Message 2004-10-0100: Re: Phylogenetic Notation

Wed, 15 Sep 2004 09:54:06 -0700 (PDT)

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Date: Wed, 15 Sep 2004 09:54:06 -0700 (PDT)
From: [unknown]
To: Mailing List - PhyloCode <>
Cc: David Marjanovic <>
Subject: Re: Phylogenetic Notation

--- David Marjanovic <> wrote:

> From: "T. Michael Keesey" <>
> > These (and node-based clades) are already provided with shorthand
> > notations (which are also ASCII-friendly) in the current draft of
> Yes... I just like mine better. :o)

I dunno, usage of "#" for "not" is pretty nonstandard.
> > Didn't know about that usage of the "backslash".
> It's amazing how different school mathematics seems to be in differ=
> countries. I've been taught to use it in expressions like "the irra=
> numbers are the real numbers without the rational numbers", I =3D R=
 \ Q
> (written with those broadened letters).

A contraction for I =3D {x /member of/ R | x /not member of/ Q}?

While I'm at it, backslashes aren't necessarily the best method for w=
riting the
non-ASCII symbols. It occurred to me that angle brackets or quotes mi=
ght be
more legible:
I =3D {x <member of> R | x <not member of> Q}
I =3D {x =ABmember of=BB R | x =ABnot member of=BB Q}

One problem with the first style is that angle brackets are used in c=
(for original authorship of a supplanted homonym).

I'd like to emphasize that this ASCII-friendly version would only be =
for casual Internet discussion, *not* the actual definitions or in pa=

> > I don't think that's a problem, since there is clearly an operato=
> > bridging the two expressions.
> ||*Lacerta agilis* + *Youngina capensis* \ *Crocodylus niloticus*||
> ||{*Lacerta agilis* + *Youngina capensis*} \ {*Crocodylus niloticus=

"||" means "or" in C-based computer code. I see this symbol as redund=
ant and
potentially confusing, since there's no distinction between the begin=
version and the ending version.

> Problem solved, I think. Hmmm... perhaps the best way is:
> ||{*Lacerta agilis* + *Youngina capensis*} \ *Crocodylus niloticus*=
> which avoids the impression of a set with only one element (the cro=

Better, yes.

> > > Ancestor-based definition (like "*Homo sapiens* and all its
> > > descendants"):
> > > {A}
> > >         A is the ancestor. The format is straightforward becaus=
e a
> > > species or specimen cannot by itself constitute a clade if it h=
as any
> > > descendants.
> >
> > Here's where I really dislike this notation, because it looks lik=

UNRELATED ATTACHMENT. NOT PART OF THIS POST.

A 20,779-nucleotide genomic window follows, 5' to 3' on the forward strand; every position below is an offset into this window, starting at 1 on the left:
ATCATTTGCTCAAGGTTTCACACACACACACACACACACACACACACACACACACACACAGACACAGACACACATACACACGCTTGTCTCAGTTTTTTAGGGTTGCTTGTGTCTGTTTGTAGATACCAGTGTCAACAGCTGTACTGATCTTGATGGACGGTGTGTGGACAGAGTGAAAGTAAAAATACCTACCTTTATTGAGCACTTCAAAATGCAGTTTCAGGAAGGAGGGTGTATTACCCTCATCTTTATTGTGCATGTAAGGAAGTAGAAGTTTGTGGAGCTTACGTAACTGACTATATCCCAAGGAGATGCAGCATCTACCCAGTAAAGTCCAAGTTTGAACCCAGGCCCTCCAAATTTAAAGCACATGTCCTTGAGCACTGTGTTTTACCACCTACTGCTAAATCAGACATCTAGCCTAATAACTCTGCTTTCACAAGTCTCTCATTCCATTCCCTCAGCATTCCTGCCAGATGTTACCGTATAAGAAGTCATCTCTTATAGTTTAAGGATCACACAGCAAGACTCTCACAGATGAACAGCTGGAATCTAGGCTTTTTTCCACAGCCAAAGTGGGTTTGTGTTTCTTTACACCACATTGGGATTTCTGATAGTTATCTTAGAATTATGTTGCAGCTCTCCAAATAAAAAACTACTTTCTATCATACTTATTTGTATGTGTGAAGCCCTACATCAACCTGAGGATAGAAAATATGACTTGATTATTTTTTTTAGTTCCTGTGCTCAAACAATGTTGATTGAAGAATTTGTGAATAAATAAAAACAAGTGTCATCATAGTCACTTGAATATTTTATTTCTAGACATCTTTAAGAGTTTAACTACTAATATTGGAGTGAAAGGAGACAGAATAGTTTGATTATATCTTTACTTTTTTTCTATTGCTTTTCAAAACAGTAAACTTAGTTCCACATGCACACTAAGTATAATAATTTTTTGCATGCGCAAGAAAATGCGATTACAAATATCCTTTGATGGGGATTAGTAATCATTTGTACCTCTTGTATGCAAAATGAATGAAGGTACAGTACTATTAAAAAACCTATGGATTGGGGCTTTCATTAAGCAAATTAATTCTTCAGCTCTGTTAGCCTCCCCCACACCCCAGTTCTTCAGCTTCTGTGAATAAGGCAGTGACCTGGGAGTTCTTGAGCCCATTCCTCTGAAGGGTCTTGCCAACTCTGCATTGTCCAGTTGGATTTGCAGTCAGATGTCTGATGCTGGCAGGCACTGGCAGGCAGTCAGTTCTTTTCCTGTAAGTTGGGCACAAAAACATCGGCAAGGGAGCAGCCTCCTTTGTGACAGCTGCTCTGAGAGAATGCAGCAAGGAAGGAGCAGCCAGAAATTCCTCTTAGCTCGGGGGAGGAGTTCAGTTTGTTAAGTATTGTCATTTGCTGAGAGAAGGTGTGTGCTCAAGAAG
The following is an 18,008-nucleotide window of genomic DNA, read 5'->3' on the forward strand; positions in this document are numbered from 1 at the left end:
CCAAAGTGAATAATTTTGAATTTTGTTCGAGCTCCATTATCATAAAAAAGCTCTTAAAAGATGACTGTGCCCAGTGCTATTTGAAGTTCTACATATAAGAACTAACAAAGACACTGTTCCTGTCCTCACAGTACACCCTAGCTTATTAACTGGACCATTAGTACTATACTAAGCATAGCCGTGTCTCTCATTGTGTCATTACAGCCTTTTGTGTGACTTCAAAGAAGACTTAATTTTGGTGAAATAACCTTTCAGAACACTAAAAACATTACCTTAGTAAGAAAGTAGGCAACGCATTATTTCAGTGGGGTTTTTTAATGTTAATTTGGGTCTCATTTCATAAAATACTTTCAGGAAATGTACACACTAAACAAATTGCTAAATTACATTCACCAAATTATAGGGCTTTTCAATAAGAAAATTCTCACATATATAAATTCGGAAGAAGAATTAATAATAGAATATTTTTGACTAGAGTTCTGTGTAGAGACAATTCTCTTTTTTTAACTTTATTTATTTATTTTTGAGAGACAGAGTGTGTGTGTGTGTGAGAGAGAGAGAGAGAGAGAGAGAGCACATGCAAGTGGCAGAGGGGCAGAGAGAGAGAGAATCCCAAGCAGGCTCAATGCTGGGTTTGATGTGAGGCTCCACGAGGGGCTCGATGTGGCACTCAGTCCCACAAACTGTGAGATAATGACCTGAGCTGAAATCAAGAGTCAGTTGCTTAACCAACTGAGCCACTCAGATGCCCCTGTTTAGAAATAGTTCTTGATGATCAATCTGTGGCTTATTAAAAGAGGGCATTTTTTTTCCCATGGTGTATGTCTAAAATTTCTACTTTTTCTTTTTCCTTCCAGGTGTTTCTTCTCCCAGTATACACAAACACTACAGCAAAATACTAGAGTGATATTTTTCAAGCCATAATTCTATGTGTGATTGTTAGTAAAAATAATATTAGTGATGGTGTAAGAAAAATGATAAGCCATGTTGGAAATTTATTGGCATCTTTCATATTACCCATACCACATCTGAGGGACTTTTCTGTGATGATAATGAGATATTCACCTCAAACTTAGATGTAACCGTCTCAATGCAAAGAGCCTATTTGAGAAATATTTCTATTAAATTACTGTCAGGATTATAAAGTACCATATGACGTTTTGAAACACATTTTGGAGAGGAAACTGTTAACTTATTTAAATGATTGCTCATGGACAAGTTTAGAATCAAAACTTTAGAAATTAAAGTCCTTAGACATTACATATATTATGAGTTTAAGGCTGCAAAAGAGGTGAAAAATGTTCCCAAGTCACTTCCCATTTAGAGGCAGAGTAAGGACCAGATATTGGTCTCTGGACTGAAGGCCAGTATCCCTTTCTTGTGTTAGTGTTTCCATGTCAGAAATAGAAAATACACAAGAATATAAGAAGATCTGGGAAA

> > "the set of A".
> OK... ||A||.

And then what do we use for species definitions? For lineages? For ot=
her types
of taxa covered in future editions of the Code?
> > [snipped]
> > > And now the big test: Can I manage to express the definition of
> > > *Ichthyornis*?
> > > {*Ichthyornis dispar* # *Struthio camelus*, *Tinamus major*, *V=
> > > gryphus* | amphicoelous cervical vertebrae, [rest of the list] =
> > > *Ichthyornis dispar*}
> > >         I think this works. Does it?
> >
> > Nope. We know that the characters appear in _I. dispar_; the ques=
tion is
> > hwo far back they go. The actual prose definition is worded not s=
o much as
> > definition with a qualifying clause, but as an intersection of tw=
o clades.
> > Rendering this is not really possible in your notation or the sho=
> > proposed in PhyloCode.
> If my attempt is read as "those members of [the stem-based clade] f=
or which
> it is true that they have [all the apomorphies] homologous to those=
 in *I.
> dispar*", "for which it is true that" symbolized by "|", then it wo=

The problem here is that, in your system, "M @ A" means "the apomorph=
clade stemming from the first ancestor of A to possess character M ho=
with that in A". I would read your expression as "the clade stemming =
=66rom the
first ancestor of _I. dispar_ which is not also ancestral to _Struthi=
camelus_, _Tinamus major_, and _Vultur gryphus_ such that the clade s=
=66rom the first ancestor of _I. dispar_ to possess amphicoelous cerv=
vertebrae, etc. homologous with those characters in _I. dispar_", whi=
ch is a
bit nonsensical. "Such that the clade stemming from ... homologous wi=
th those
characters in _I. dispar_" what? Such that it exists? Of course it do=
es. But
you haven't related it in any meaningful way to the first half of the

> The
> question is now how to make the notation so unambiguous that people=
> read it the way it's supposed to be read. The "subset" symbol would=
 come in
> handy here:
> *Ichthyornis* =3D || [subset] {*I. dispar* # *S. camelus*, *T. majo=
r*, *V.
> gryphus*} | [apomorphies] @ *I. dispar*||
> Is this better?

No, because the second half is still not related to the first, and th=
e original
definition is ambiguous as to which clade is more inclusive. It's not=
question of subsets, it's a question of set intersection.
> > Illegible?
> Lengthy.


> > More legible than the mathematic symbols? Equally difficult?
> I think it's similar. It requires one to think around three more co=
> than is probably necessary.

This is why the shorthand definitions are incorporated. If all you wa=
nt to do
is discuss those types of definitions which have shorthand notations
(ancestor-based, node-based, stem-based, apomorphy-based, modified cr=
clades), you don't need to use all the set and Boolean notations. But=
 if you
want to go beyond that, there's a rigorous and powerful notation styl=
e which
the shorthand is defined by.

> Besides, if it looks too mathematical, it
> might drive some people away who might think we were all pattern cl=
adists or
> pheneticists (especially if they are already prejudiced and next to
> uninformed).

Yeah, using math in science? That's absurd!

=3D=3D=3D=3D=3D> T. Michael Keesey <>
=3D=3D=3D=3D=3D> The Dinosauricon <>
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